But the priesthood – religious and secular – always preferred to have their truths complex and difficult to understand: it’s good for job security, after all.
Rothbard’s McCarthyism was idiosyncratic: he mostly liked that it was directed at the Federal bureaucracies, because he hated the very existence of those institutions. He did not find himself at home with the New Right rallying around William F. Buckley’s National Review: he objected on principle to any and all foreign interventionism; and besides, he thought the New Deal consensus at home was a far greater and more important enemy than communist regimes abroad.
Amen, and amen.
What Rothbard thought the libertarian movement needed to copy from Leninism were professional cadres of dedicated ideologues to organize cells and spread the faith.
That one is a non-starter, as we can see all around us. Hardened Christian Reconstructionists have enough problems actually getting people to live the religion they claim to follow (or to definitely reject it: the spineless Christian is a good deal more repulsive than the hardened atheist, so far as I am concerned.)
Now, after noting Rothbard’s racism – common enough for white men born in 1926, liberal and conservative alike – we get to an interesting point:
Here what Rothbard meant when he talks about non-aggression and self-defense is made plain: the ideological rampart of the post-welfare order against egalitarian attacks would have to be scientifically dressed up racism, defending the “property rights” of the rightful masters, sorted to the top by the ineluctable logic of the market. At this point his appeal to the alt-right shouldn’t be much of a mystery.
If you made it or bought it, it’s yours, white or black. And to own something means, by definition, to decide who can use it and who can’t.
I don’t support racial criteria in deciding who should use your property… but frankly, it’s your property. YOU decide who uses it, not I.
That being said… it would be
pleasant just and righteous to have the property rights of Black Americans respected as well: “One God, One Law.” Respect the other guy’s stuff, and it’s more likely that your stuff will be let alone, as well.
But that is not the situation today.
As for the injustice that is done to Black Americans today – and I’m mainly thinking about police issues, as well as the devastation of the 2007 housing bust on those blacks steered to destructive loans – there must be some sort of payment for damages incurred, as suggested by McDurmond here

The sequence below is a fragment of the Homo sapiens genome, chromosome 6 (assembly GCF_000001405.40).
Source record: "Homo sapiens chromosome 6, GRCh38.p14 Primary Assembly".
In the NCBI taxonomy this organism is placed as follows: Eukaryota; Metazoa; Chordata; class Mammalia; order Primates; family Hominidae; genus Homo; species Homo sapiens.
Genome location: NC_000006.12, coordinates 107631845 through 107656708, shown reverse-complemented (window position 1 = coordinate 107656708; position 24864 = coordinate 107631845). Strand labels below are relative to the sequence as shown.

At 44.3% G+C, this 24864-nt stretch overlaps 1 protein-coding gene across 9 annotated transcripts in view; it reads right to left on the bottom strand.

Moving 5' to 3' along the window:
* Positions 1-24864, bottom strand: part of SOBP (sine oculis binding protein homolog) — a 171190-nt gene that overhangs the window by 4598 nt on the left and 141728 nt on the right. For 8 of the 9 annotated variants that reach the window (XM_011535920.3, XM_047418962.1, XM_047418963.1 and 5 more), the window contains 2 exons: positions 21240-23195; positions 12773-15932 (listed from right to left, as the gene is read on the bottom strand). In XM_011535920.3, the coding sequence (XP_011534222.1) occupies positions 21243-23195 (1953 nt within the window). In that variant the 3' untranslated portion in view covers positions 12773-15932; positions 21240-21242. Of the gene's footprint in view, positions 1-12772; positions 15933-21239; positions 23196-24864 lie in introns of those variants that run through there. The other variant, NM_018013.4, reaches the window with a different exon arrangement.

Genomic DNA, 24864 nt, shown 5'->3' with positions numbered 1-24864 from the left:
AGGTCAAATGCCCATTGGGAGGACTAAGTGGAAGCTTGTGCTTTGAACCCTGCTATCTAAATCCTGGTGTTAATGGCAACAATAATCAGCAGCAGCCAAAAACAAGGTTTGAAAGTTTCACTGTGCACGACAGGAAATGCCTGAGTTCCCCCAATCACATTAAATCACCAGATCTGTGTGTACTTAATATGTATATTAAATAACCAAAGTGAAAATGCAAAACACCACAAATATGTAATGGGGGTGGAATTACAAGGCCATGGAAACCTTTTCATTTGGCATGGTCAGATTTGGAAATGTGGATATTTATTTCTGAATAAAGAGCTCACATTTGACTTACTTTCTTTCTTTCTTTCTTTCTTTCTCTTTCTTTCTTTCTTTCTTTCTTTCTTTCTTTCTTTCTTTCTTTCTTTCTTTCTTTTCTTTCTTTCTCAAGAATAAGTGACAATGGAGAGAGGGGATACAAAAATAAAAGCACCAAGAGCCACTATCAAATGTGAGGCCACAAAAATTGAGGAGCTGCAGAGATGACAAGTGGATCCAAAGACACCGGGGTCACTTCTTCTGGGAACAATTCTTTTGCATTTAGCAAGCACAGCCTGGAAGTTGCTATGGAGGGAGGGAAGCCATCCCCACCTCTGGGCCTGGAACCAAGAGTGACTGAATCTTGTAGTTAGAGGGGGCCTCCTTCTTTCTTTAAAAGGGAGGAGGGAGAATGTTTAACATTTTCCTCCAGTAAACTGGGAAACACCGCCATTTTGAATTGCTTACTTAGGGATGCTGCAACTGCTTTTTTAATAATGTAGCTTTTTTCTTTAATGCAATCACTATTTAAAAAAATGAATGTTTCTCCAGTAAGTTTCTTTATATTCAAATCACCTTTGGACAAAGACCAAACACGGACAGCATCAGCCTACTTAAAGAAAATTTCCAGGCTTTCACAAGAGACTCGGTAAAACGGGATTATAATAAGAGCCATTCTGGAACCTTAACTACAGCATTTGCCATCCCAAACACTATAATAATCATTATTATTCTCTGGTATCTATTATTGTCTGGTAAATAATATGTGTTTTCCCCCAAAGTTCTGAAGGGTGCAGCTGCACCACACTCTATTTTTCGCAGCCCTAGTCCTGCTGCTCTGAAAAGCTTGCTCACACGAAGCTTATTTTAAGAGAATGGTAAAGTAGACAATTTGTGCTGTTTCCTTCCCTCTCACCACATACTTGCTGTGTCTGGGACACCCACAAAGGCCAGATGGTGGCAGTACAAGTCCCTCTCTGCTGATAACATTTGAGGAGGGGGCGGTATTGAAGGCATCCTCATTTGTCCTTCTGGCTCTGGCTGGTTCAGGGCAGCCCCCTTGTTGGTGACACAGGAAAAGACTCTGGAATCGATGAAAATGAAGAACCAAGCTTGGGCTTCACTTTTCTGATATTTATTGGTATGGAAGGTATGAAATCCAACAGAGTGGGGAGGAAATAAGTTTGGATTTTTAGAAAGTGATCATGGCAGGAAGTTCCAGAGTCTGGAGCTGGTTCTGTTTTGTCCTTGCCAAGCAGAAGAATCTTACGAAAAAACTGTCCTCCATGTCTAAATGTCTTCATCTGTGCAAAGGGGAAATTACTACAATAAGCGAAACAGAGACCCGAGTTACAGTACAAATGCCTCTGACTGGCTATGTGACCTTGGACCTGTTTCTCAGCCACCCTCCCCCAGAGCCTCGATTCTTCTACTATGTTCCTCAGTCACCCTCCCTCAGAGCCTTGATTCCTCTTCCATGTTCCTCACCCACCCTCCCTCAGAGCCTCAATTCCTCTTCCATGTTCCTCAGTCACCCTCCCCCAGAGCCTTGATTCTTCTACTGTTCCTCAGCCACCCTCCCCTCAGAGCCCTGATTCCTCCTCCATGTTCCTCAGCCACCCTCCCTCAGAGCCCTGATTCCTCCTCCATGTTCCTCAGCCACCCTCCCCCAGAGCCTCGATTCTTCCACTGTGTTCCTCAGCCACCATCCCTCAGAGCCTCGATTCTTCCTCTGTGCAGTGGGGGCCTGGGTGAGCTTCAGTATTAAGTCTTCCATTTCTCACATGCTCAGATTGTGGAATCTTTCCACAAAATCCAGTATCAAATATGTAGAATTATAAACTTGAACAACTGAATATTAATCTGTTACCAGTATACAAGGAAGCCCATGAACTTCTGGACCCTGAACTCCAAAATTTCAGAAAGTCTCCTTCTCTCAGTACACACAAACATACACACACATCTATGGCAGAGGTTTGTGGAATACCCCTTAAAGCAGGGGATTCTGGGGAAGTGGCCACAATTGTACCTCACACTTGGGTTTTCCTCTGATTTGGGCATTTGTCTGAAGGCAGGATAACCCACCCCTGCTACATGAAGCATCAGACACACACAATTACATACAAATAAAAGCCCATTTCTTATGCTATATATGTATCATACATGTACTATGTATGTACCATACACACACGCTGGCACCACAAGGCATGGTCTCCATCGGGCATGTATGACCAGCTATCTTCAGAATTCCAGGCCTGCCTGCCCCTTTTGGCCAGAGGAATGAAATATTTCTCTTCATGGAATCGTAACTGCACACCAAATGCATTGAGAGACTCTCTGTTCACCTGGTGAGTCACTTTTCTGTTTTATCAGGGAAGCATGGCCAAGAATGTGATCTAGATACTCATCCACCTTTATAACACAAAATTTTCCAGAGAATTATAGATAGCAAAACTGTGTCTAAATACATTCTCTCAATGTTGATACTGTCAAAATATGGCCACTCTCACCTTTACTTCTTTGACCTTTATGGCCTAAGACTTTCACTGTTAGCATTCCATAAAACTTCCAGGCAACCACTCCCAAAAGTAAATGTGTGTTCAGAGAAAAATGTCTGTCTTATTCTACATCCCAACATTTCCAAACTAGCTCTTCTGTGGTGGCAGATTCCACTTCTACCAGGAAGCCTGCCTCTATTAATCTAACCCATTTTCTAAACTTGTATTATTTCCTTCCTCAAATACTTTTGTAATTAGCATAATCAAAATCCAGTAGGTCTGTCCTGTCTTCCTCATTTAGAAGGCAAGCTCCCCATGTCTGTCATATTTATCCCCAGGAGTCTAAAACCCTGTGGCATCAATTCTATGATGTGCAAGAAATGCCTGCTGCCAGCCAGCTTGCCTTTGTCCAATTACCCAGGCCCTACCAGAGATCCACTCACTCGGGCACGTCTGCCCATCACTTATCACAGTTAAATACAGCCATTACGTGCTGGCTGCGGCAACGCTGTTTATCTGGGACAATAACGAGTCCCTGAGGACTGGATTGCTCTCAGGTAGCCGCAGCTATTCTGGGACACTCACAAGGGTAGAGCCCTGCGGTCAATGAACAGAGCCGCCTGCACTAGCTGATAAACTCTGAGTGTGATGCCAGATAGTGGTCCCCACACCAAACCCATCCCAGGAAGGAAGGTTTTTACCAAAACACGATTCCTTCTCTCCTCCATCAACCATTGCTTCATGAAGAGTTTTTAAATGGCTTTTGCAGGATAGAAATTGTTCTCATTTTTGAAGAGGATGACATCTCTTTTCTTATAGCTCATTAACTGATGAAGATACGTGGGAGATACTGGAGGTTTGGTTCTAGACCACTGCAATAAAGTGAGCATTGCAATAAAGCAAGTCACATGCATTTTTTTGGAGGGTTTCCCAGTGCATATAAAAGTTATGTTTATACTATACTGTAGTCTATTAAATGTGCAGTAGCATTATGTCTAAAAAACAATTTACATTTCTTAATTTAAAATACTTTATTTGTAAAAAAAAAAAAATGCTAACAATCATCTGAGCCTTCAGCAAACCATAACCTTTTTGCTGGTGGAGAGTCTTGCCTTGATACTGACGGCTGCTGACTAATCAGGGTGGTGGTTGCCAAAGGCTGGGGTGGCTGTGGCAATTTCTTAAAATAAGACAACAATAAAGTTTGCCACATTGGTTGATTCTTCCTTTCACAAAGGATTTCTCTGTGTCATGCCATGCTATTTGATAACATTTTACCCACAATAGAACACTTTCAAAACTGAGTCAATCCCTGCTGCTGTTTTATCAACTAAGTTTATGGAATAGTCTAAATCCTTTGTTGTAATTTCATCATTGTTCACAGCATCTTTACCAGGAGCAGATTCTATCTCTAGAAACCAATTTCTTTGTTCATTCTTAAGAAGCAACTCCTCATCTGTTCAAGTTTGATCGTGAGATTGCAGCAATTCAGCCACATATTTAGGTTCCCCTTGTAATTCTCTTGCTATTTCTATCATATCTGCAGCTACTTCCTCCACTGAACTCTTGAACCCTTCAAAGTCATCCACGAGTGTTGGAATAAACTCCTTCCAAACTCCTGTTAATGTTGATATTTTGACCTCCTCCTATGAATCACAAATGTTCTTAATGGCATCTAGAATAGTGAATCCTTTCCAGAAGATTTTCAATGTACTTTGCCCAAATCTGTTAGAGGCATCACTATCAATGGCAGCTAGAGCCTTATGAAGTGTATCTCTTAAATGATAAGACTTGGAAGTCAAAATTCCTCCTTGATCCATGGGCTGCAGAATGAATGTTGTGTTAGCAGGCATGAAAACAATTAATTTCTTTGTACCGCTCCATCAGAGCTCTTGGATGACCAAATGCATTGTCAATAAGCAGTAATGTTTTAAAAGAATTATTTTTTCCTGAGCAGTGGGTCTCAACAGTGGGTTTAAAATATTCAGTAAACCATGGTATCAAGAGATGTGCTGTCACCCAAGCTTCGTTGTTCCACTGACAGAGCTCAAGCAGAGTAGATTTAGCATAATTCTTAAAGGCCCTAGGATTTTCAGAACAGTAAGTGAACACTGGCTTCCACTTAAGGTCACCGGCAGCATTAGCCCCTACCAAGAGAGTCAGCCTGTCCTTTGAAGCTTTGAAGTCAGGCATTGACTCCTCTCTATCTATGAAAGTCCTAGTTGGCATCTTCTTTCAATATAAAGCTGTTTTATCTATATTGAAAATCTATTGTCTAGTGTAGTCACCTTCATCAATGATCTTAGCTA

From Reconstruction all the way up until the Civil Rights era, “freed” blacks were subjected to a variety of segregation laws, not to mention extralegal action and violence, that all had the effect of the routinization of exploitation, oppression, degradation, and the perpetual denial of a particular, clear justice that was both due and promised.
There is no biblical argument against that. You could make all kinds of arguments that amount to an appeal to some kind of statute of limitations; but this is not a statute of limitations issue. God has no statute of limitations for social sin and injustice. This is precisely the type of injustice for which God stores up his wrath over four generations (Canaanites) or four hundred years (Israel). This is the kind of issue for which candlesticks get removed and nations stricken down Deuteronomy 28-style.
I say we should instead start planning a comprehensive, conservative biblical program of healing race relations, not even shying from considering reparations on the table. It will involve many issues, like criminal justice reform, what repentance in this area looks like, how, in fact, the issue actually gets resolved so that it is resolved, etc. [emphasis now added].
For White American Christians to succeed, they need to deliver on the justice that God expects them to deliver. Or at least, get started on the road to deliver actual, Biblical justice, as Joel McDurmon has wisely begun. Freedom from the shackles of old debts is a prerequisite to new growth and a new, better destiny.
(Black American Christians have their own problems… and the faster there is a reasonable, just, and enduring resolution to conflict between White and Black American Christians, the faster blacks can forget about what white people think, and address those internal issues that are quietly destroying them. After all, it still remains true that more blacks are killed by blacks on any basis you care to measure since, say, the 1960s, than blacks killed by whites.
God sees all sins, and hates all forms of shedding innocent blood, not just the sins and the bloodshed done by the other guy…)
Now, to return to the article from the Baffler:
As commonly happens when you aim for, and miss, the sublime, Rothbard’s vision ends up desolate and despairing. He based his economic theory on the striving individual, but failing to deliver a paean to the noble soul bravely facing down conformity and cultural decline, his imagination instead reveals a world of petty grievance leavened with grand pretensions; a mixture of self-pity and spite.
Perhaps… perhaps not. With the article, you can see the reviews of a hostile reviewer, but those who support Rothbard will speak up soon enough.
But say this for Rothbard: even when he seemed at the very margins of American political life, he never quit. “I am sure,” Keynes wrote, “that the power of vested interest is vastly exaggerated compared with the gradual encroachment of ideas.” Today, Rothbard’s ideas aren’t merely encroaching; they’re on the march.
I don’t see Rothbard’s idea, supposedly “on the march”, actually changing much: even Trump is quite likely to be a one-termer than anything else.
Perhaps Rothbard’s vision have more real influence after the Great Default, and the delegitimization of the current Establishment. But in truth, I expect a host of competing ideas and ideologues fighting and fragmenting after the end of the current Established Order, with Rothbardism merely being one of the contenders.